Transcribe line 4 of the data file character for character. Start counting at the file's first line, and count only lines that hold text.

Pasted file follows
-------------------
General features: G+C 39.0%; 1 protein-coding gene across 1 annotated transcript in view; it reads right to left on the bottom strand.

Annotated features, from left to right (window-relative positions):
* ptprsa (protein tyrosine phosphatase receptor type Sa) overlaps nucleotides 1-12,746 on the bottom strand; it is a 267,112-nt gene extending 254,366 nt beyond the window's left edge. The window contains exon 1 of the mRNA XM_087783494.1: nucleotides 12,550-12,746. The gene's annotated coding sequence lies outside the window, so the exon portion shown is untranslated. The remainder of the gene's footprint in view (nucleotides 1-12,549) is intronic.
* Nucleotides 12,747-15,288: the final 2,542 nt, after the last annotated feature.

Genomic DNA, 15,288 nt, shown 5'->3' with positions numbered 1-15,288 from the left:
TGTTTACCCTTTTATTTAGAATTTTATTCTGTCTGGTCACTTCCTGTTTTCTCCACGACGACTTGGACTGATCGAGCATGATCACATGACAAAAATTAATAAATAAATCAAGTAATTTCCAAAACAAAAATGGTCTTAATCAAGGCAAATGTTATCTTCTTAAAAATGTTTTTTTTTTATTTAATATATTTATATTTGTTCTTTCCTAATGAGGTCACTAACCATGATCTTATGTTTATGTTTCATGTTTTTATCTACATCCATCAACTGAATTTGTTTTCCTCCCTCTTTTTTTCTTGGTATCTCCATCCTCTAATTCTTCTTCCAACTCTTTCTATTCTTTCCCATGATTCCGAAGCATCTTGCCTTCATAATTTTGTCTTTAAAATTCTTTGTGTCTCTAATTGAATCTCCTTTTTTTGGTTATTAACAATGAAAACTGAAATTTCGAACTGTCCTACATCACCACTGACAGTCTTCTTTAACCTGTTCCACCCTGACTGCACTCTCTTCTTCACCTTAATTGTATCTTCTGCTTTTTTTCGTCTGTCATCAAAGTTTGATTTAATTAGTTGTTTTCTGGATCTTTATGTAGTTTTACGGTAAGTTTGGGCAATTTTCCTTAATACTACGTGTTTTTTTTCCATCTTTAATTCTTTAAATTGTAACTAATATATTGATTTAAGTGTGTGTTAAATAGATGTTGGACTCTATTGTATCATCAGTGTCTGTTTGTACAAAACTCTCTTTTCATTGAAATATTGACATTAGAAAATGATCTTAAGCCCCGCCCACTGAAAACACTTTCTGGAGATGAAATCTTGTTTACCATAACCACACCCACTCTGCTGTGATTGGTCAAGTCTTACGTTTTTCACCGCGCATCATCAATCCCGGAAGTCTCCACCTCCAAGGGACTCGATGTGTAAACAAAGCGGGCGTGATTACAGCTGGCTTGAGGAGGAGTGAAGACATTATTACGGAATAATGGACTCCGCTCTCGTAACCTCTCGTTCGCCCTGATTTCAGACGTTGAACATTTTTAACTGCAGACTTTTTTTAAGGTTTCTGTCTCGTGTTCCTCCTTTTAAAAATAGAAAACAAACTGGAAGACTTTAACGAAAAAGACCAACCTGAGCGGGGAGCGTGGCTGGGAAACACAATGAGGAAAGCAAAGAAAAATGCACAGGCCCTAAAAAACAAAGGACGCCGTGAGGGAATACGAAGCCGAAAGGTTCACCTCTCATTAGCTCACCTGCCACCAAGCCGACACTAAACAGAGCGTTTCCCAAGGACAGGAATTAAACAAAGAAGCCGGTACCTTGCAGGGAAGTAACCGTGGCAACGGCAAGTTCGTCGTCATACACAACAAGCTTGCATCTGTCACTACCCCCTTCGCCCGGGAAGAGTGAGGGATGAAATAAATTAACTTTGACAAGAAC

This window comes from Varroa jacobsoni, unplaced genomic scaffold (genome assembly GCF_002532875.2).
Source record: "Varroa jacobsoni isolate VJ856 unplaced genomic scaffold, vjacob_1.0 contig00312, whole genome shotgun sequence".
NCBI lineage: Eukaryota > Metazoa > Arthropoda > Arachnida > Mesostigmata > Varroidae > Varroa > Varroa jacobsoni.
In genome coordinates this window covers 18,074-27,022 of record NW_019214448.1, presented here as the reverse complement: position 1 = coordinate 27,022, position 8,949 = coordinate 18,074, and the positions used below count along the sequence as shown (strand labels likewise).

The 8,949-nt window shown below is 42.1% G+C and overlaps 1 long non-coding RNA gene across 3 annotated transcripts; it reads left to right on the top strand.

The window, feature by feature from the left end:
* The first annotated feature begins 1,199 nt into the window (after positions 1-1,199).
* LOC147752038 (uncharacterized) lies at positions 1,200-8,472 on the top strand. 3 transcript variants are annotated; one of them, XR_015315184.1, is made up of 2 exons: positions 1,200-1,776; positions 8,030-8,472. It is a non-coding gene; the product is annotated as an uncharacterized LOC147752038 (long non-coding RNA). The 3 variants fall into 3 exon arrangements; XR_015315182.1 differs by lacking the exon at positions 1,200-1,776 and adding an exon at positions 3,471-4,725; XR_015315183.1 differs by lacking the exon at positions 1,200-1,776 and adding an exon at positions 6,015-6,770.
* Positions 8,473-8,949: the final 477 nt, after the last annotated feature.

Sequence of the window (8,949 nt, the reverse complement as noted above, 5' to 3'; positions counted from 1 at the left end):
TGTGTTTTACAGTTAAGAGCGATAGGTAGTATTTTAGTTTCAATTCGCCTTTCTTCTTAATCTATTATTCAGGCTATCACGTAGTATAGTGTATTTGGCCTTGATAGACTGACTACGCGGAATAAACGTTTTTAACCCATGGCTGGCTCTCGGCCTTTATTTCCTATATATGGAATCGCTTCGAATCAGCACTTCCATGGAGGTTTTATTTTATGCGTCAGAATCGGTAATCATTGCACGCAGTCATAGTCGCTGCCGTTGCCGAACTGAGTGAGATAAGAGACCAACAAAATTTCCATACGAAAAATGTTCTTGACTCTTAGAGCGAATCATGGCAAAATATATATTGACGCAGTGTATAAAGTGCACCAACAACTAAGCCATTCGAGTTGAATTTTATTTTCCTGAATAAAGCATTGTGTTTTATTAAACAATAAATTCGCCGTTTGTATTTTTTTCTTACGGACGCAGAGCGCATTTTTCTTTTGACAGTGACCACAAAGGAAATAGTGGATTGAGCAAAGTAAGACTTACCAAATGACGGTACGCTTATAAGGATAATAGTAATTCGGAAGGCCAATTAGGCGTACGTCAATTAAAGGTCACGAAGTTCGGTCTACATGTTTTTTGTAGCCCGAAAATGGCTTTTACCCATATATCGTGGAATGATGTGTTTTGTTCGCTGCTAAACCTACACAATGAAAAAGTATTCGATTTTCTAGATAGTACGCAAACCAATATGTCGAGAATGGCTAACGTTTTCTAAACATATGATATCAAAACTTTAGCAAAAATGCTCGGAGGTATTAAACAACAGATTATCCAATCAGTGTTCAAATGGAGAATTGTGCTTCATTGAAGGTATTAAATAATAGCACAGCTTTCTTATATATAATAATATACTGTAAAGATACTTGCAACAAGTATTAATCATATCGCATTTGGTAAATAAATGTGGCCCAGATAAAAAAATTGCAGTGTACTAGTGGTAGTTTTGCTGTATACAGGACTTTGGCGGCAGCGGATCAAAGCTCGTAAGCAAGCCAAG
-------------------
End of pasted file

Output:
* Nucleotides 12,747-15,288: the final 2,542 nt, after the last annotated feature.